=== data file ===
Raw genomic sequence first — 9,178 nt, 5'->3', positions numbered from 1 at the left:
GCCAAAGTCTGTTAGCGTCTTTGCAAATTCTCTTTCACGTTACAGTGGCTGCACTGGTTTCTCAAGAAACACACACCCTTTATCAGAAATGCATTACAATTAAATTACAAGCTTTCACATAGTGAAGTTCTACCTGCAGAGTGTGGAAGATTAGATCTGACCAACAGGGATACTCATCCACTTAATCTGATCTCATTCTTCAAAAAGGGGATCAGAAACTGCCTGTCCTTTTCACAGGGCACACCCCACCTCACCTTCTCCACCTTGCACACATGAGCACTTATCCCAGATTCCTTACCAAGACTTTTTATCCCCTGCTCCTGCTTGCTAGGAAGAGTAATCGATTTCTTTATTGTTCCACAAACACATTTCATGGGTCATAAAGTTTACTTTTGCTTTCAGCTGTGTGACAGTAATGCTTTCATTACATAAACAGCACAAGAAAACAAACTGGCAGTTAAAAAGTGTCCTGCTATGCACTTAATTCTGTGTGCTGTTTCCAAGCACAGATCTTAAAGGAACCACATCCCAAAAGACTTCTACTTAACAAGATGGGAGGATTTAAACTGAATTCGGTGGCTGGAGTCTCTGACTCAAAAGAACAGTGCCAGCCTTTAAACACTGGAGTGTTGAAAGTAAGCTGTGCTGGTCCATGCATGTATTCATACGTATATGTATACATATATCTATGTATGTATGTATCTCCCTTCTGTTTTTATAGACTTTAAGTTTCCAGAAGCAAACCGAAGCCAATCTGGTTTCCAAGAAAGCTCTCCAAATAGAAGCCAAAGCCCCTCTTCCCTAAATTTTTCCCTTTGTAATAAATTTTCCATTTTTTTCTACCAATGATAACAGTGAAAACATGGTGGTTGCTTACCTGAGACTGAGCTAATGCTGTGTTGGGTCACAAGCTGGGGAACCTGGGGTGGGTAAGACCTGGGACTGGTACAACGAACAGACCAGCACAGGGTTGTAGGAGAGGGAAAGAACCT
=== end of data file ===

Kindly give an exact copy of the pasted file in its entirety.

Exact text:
Raw genomic sequence first — 9,178 nt, 5'->3', positions numbered from 1 at the left:
GCCAAAGTCTGTTAGCGTCTTTGCAAATTCTCTTTCACGTTACAGTGGCTGCACTGGTTTCTCAAGAAACACACACCCTTTATCAGAAATGCATTACAATTAAATTACAAGCTTTCACATAGTGAAGTTCTACCTGCAGAGTGTGGAAGATTAGATCTGACCAACAGGGATACTCATCCACTTAATCTGATCTCATTCTTCAAAAAGGGGATCAGAAACTGCCTGTCCTTTTCACAGGGCACACCCCACCTCACCTTCTCCACCTTGCACACATGAGCACTTATCCCAGATTCCTTACCAAGACTTTTTATCCCCTGCTCCTGCTTGCTAGGAAGAGTAATCGATTTCTTTATTGTTCCACAAACACATTTCATGGGTCATAAAGTTTACTTTTGCTTTCAGCTGTGTGACAGTAATGCTTTCATTACATAAACAGCACAAGAAAACAAACTGGCAGTTAAAAAGTGTCCTGCTATGCACTTAATTCTGTGTGCTGTTTCCAAGCACAGATCTTAAAGGAACCACATCCCAAAAGACTTCTACTTAACAAGATGGGAGGATTTAAACTGAATTCGGTGGCTGGAGTCTCTGACTCAAAAGAACAGTGCCAGCCTTTAAACACTGGAGTGTTGAAAGTAAGCTGTGCTGGTCCATGCATGTATTCATACGTATATGTATACATATATCTATGTATGTATGTATCTCCCTTCTGTTTTTATAGACTTTAAGTTTCCAGAAGCAAACCGAAGCCAATCTGGTTTCCAAGAAAGCTCTCCAAATAGAAGCCAAAGCCCCTCTTCCCTAAATTTTTCCCTTTGTAATAAATTTTCCATTTTTTTCTACCAATGATAACAGTGAAAACATGGTGGTTGCTTACCTGAGACTGAGCTAATGCTGTGTTGGGTCACAAGCTGGGGAACCTGGGGTGGGTAAGACCTGGGACTGGTACAACGAACAGACCAGCACAGGGTTGTAGGAGAGGGAAAGAACCT